Before there was "Saving Private Ryan", the most graphic and visceral cinematic battlefield carnage was depicted in "Stalingrad". Ironically, the raw realism which drew rave reviews for SPR had elicited little more than horror and negativity for "Stalingrad". I'm not a sadistic guts'n'gore affictionado, but war is brutal and needs to be presented in an unsanitized manner. "Stalingrad" has been, and remains, my favorite war film. It is from the German producers of "Das Boot", and presents the point of view of the common Wehrmacht soldiers of Paulus' 6th Army, who were abandoned to freeze or be slaughtered in the bombed-out ruins of the city named for Stalin. Neither the Germans nor the Russians are portrayed as heroes or supermen in this film; there is only the desperation of fighters who are forbidden retreat. The anti-Nazi views of the producers are well-known, and occasionally a bit heavy-handed, but there is an admirable attempt to stick to realism. Even the Russians are presented accurately: from the presence of the female corpsman (yes, there were thousands of Russian women combatants at Stalingrad), to the playing of the phonograph song Temnaya Noch', to Stalin's cruel Edict that "there are no POW's -- only deserters". The tense ceasefires to allow tending of the wounded are also historically accurate, and are documented in various memoirs. The T-34 tank model depicted is, unfortunately, an anacronism. But the hand-to-hand fighting through the rubble of the buildings, streets, and sewers is realistic. As is the freezing Russian winter which sapped the energy and morale of the stranded Germans reduced to scurrying like rats and eating their own horses.Read more ›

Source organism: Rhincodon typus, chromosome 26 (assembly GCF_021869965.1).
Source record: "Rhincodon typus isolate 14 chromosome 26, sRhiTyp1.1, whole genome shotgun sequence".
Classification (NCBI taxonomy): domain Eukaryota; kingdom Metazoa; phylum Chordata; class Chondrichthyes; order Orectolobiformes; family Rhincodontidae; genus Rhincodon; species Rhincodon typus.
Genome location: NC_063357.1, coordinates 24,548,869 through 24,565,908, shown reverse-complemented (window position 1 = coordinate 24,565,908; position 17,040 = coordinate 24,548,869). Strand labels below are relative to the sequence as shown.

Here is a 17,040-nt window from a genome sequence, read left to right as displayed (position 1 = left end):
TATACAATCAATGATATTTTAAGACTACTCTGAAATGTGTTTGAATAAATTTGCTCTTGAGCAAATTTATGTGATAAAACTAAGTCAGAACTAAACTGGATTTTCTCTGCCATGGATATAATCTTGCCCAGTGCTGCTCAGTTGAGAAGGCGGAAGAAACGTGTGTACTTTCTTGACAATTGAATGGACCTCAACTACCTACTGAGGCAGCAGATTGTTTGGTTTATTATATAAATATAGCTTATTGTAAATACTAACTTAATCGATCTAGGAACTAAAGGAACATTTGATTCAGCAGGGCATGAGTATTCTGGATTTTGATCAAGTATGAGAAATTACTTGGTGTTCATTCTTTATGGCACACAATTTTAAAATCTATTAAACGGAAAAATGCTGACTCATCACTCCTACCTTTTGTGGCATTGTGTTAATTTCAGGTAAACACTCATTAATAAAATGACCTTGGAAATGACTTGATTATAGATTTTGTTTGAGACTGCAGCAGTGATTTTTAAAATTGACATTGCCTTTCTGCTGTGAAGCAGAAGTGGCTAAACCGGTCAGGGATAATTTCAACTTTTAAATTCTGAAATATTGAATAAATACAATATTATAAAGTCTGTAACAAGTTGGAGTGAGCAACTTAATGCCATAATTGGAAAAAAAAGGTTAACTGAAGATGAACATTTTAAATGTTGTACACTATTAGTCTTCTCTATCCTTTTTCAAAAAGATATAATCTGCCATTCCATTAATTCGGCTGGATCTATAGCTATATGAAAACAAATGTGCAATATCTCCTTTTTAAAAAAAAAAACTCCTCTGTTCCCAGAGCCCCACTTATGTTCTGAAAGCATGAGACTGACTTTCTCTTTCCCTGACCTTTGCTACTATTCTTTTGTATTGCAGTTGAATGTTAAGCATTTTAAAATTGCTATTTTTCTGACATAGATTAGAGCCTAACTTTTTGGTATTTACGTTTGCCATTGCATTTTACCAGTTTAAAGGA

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145 of 148 people found the following review helpful By Christopher Griffen on June 18, 2001